Leighann Lovely 12:47
Interesting. And you would think as me being a, an intelligent person, I you know, I say this, I believe that I am an intelligent person, maybe I'm not. But you would think that I would have a better understanding of that. And now I do I now I truly do have a better, you know, because I think oh, people who work at nonprofits must be, you know, this is a horrible thing. They must be so poor, you know, they don't make any money, which is not true, which is not true. Right? Not at all. Because it has, it has nothing to do with what they make, it just has to do with how the how the business itself operates and what they're allowed to do with their money.
Nancy Major 13:32
Correct. And whether it's taxable or not, right. So it has a tax exempt status, that for profit businesses don't. But all the other elements of running a nonprofit, really are very similar. Except I would say the the other big difference is usually it is in support of a cause or a mission, that is to better society, it's to better a community to better a population of people. So it just depends on what their causes. But, you know, I think most companies if you really boil that down, all companies should strive anyway to make a difference more than make a buck. Right? And and if you're a decent company, that's really why you're in business is you want to make a difference in whatever way shape or form that takes. And in the nonprofit field, it's supposed to be right 100% That way that it is operating, it was founded, to make a difference in the lives of those that live work and play in any specific community.
Leighann Lovely 14:36
Interesting. So when it comes to, you know, hiring and training and retention, it shouldn't operate too much different than because we're not talking about you know, at a for profit versus a nonprofit, offering people $5 Difference itself salaries, we're talking about scope, we're talking about still being able to hire people at the market value, fair value. And we're talking about still being able to have adequate training, because it's still running as a business.
Nancy Major 15:16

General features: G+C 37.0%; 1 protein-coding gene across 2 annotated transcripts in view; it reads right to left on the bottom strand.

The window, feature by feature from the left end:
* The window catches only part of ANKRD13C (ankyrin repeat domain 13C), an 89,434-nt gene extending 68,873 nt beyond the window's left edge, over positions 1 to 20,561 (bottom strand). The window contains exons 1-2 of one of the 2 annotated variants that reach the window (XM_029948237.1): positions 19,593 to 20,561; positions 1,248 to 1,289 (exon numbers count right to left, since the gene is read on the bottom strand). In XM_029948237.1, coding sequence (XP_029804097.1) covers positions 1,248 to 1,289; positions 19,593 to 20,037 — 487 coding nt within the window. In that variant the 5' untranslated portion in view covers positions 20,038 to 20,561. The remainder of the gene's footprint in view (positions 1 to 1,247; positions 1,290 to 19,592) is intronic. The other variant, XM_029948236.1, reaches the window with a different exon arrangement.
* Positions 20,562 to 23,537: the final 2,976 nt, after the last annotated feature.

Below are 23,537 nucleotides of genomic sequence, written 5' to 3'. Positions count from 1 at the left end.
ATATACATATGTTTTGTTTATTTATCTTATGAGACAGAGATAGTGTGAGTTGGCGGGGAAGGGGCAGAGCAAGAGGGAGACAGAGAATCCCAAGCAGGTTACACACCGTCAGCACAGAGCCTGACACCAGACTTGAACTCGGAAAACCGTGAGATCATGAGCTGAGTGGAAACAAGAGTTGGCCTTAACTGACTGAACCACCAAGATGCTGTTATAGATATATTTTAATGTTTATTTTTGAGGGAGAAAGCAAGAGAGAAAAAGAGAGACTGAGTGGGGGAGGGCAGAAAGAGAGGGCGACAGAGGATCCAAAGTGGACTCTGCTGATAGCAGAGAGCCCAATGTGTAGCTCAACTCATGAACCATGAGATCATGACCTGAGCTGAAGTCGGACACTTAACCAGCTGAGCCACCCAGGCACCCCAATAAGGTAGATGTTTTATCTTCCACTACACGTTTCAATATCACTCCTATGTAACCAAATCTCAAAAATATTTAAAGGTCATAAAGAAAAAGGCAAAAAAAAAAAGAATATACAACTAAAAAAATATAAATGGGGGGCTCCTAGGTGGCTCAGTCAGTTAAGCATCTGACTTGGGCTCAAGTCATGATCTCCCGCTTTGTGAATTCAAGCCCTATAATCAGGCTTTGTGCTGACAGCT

Right? That is the ideal, the ideal scenario is that you are hiring people and gaining talent, because talent is what will make make your mission successful will make it grow. It's the same as any other business in that sense, right. So it's all about the people. The difference in some of the smaller nonprofits that I've seen is that hitting that market value rate is very painful is very difficult, because it is all based on money. So that's really true. The same in a for profit, though, if you're a small, independent or smaller business, you may not be able to pay somebody, you know, six figures for a position that a larger company easily could pay with Goldstar benefits. So many of the nonprofits that I've worked with, didn't offer benefits, for example, any kind of health insurance, retirement plans, any sort of benefits at all, they were lucky if they were able to offer vacation time. So paid vacation time. And that's changed, I would say the market, you know, the marketplace has driven some changes that are beneficial and are making it more clear that this is really hard work, it's it's not an easy thing to make a difference in the lives of the most vulnerable populations that exist in our communities. Nonprofits often are serving a gap where no one else is doing the work. We don't have the government programs doing it or capable of doing it or being able to expend the dollars to do it, but the needs still is there. So take, for example, child abuse prevention. Let's just take that as a topic, right. So we know that child protective services is so overworked at the government level, how many times you read about or see the newspaper reports that are just tragic that these caseworkers have triple and quadruple the numbers of cases that what any one person should be able to handle. So we know then that there's an overflow of the problem? Well, who's going to step in, who's going to stand in the gap, these children require services, it's critical to us as community members that children are being served, someone has to stand in the gap. So thus, a nonprofit gets formed to be a stand in the gapper, right, we're going to take on this cause and serve, let's say x percent of that overflow, we can't serve all the need, but you're going to step in to try and take some of that overflow. And that's how a lot of the nonprofit's I'm familiar with anyway, that's how many of them got formed is because they are standing in the gap where other services aren't able to keep up. And so we also in the nonprofit space, have the advantage of being able to raise donations and do fund freezing, which is other people who then care about said cause can donate dollars that often are tax write offs, so to speak, or at least you know, I'm not a tax attorneys. So don't ask me. But that's the way it was anyway, that they were deductible, you could make a donation to set organization because you care about that cause. And that is a way that nonprofits very often are able to function a little bit more nimble, and flexible and fluid because the donations they receive allow them to turn the corner sharper, right? If they need to go left, they go left if they need to go right they go right. And they can do that on a dime, versus a government entity, let's say or school system or a hospital system or some other huge corporation where you have layers and layers of bureaucracy and red tape. In a smaller nonprofit, you have the ability to be much more agile and flexible and fluid and you can change and evolve rapidly, which is so needed in Human Services, organizations that are serving, like I said, the most vulnerable of different populations.